This is indeed a sad reflection on the government, but with the opposition silenced, it can muddle ahead. Thus, we have less opinion as ever of current 'leaders' of their leadership and statesmanship!
Third, the parties seek UN assistance in the "management of arms and armed personnel of both the sides." Qualified 'civilian' personnel are to be deployed to monitor and verify the confinement of Maoist combatants and their weapons within the designated cantonment areas. Firstly, it seems quite unclear why and how civilians would be qualified to monitor and verify any arms management that the Maoists agree to. How and by which criteria civilians would be selected and qualified is the next question to be raised here. Secondly, the two sides failed to spell out whether the Maoists would be separated from their arms within the cantonment areas (as the government demands) or whether they would retain control over their weapons (as Big Brother Number One Prachanda would prefer). Instead the agreement simply states that the modalities for arms management would be worked out at a later stage. Bottom line: it seems that all that the two sides could agree on this matter was that they disagree. The possibility of dispute over arms management is still present. Thirdly, how many of these civilian 'personnel' can the UN field? A whole 'army' of monitors will be necessary, if they are to do their job effectively.
Fourth, the Nepalese Army –soldiers and officers — will be confined to their designated barracks. They will not be allowed to use their weapons "for or against any side". While it may be necessary for the government to demonstrate that it is willing to show the same restraint with regard to armed force as the Maoists seem intent to, the wording also implies that the government almost seems to regard the Army as a 'third party' in the conflict. This highlights the alienation between the Army high command and the government. If the inclusion in an interim government is the carrot to the Maoists, then surely the Army should be the stick. The government has thrown the stick away.
The Maoists have already hidden their arms and ammunition and will be free to roam the countryside incognito to continue to terrorize the people -- before and after joining the government and/or preliminary to and during the constituent assembly elections.
Fifth, the UN should "observe" the elections to the Constituent Assembly in consultation with the two signatories. Again, this leaves a lot of room for interpretation, but given the ambiguous nature of this 5-point agreement and the remaining controversial questions (such as the role of the monarchy and the modalities of the constituent assembly elections) it seems hard to believe that consultations between the mentioned parties will bring close to a tangible result.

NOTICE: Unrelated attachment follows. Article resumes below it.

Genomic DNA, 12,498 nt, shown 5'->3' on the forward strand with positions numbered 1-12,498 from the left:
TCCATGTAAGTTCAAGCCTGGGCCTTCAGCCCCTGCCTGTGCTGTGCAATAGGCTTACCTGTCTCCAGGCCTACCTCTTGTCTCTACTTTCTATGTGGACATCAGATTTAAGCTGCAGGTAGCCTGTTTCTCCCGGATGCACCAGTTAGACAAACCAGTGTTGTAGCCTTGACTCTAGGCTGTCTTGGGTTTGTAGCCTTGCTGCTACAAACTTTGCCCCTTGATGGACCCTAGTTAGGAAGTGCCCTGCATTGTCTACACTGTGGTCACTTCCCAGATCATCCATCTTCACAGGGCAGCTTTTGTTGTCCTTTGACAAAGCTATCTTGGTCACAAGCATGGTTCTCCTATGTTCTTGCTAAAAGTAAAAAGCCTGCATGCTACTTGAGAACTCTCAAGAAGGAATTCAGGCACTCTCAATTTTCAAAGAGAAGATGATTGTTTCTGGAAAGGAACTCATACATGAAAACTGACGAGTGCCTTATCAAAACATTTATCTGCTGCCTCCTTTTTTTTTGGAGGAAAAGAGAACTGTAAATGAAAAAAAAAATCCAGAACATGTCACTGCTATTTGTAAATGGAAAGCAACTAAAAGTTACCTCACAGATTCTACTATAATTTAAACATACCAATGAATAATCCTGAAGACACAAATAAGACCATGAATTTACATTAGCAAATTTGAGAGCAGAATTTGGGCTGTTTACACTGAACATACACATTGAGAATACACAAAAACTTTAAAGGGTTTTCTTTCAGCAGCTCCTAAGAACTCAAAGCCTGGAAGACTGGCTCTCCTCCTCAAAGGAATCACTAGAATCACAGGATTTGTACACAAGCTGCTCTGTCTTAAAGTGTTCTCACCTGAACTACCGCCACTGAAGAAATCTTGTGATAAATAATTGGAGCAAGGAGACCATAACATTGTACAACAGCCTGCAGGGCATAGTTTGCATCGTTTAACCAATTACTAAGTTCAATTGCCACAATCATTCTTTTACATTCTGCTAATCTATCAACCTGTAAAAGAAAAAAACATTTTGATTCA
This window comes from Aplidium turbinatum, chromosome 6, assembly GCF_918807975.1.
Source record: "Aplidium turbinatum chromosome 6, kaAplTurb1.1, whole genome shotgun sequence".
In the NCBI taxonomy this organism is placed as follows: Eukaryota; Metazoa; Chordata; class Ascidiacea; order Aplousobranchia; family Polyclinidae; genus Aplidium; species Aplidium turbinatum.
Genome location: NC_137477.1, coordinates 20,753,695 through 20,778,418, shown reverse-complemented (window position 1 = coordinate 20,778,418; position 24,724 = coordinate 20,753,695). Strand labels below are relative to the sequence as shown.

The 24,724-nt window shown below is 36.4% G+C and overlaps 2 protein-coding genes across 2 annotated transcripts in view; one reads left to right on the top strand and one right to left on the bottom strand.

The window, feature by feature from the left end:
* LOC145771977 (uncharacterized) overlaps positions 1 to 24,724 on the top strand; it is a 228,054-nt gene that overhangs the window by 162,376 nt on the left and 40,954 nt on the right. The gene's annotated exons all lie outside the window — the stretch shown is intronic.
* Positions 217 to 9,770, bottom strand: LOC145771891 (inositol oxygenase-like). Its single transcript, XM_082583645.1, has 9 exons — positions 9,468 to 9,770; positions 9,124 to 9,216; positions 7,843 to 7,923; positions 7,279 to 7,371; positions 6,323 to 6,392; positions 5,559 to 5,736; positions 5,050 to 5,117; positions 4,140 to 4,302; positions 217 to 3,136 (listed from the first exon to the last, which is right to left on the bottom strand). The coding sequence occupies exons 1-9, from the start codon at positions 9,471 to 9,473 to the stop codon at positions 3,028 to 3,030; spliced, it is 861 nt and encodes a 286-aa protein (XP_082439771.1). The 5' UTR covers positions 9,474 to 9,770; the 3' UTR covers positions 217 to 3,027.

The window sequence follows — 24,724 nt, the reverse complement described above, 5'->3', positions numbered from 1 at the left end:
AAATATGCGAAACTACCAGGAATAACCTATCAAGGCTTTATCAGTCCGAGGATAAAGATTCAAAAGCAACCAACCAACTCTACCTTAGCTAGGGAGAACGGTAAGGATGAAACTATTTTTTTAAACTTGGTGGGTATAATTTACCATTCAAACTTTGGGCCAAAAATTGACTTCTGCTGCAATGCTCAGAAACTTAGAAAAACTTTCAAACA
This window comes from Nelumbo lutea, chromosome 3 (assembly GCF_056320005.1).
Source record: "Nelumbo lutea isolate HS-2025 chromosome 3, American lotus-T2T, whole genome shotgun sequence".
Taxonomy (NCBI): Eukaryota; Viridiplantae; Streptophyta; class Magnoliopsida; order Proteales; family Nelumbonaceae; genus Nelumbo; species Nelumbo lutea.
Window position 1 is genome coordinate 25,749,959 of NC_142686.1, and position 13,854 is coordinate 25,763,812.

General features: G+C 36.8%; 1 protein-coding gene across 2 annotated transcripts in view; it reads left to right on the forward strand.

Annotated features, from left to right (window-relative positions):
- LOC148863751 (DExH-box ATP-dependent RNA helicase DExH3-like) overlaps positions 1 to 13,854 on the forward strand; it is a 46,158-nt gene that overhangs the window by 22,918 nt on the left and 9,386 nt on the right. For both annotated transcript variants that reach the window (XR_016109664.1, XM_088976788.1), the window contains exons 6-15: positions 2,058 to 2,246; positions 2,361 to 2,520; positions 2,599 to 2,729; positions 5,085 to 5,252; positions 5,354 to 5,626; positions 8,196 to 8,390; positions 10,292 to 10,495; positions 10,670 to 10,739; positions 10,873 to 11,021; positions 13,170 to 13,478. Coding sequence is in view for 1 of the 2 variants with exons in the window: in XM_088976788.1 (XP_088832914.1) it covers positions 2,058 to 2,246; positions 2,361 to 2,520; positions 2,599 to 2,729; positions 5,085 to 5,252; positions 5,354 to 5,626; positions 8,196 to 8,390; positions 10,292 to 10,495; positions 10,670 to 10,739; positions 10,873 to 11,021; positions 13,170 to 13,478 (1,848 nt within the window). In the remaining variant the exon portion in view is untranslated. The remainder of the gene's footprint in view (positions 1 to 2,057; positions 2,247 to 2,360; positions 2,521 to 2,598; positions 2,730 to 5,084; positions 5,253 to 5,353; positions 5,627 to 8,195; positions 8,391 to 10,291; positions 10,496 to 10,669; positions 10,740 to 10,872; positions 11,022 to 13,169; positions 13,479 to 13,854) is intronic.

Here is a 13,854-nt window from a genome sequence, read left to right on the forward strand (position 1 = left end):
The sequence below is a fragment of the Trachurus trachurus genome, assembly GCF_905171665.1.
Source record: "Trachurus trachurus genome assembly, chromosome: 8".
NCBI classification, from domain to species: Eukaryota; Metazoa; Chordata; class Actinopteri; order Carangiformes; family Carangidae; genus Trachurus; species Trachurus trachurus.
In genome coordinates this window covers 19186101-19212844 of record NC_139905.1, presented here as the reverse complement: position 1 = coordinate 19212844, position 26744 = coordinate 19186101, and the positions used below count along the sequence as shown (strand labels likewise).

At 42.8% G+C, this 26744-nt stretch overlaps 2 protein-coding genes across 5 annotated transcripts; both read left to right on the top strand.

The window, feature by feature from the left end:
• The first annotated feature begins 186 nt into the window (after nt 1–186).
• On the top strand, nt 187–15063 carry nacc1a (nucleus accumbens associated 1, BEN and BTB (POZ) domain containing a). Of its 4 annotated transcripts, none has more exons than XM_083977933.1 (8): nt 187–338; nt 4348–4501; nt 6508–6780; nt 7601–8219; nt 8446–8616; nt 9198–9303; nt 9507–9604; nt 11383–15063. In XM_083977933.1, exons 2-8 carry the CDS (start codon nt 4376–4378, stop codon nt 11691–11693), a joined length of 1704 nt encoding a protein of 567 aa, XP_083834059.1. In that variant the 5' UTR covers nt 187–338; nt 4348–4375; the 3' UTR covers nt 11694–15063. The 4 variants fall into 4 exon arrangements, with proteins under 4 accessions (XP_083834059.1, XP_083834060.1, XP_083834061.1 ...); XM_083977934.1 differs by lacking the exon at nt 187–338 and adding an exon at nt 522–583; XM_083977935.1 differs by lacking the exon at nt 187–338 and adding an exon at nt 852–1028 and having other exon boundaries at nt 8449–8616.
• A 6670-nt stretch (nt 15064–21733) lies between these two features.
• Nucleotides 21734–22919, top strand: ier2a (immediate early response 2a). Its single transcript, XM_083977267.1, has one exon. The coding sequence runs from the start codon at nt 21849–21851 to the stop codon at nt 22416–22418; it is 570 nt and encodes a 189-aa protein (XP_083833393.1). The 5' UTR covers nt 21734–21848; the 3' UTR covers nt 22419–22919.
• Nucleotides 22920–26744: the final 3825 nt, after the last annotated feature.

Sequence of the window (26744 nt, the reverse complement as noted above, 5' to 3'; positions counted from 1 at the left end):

Sitaula has already designated the beginning of the Nepalese New Year (mid April) for these elections. Has the government and the election commission done their homework? Will the people be educated and informed in time to be able to make valid and intelligent choices?
Now, Sitaula and the 7-party alliance have the naïve idea that the UN's assistance in arms management can be separated from the other burning political issues. In his words, the Nepalese being "citizens of a sovereign and independent country" can solve their problems themselves. Why then has help been sought in monitoring human rights, the 'infamous' code of conduct and the elections to the constituent assembly? More to the point, the 12-point accord with the Maoists resulted from massive Indian pressure (government and Leftist parties) in the Indian capital! The tacit US support for India, their strategic partner has also led to the present imbroglio. Now, Senator Arlen Specter, Chairman of the US Senate's powerful Judiciary Committee has drawn a parallel with the Hamas in Palestine and the Hezbollah in Lebanon and has warned that US assistance will discontinue, should the Maoists join the government without first surrendering their arms. Given remaining hurdles over a meaningful implementation of this agreement and the many details to be worked out, it is clear that a lot remains to be done before Nepal can declare an end to an insurgency that has cost so many lives.
From Frankfurt/Main and Kathmandu
[The latter writer served in the German Armed Forces.–Ed]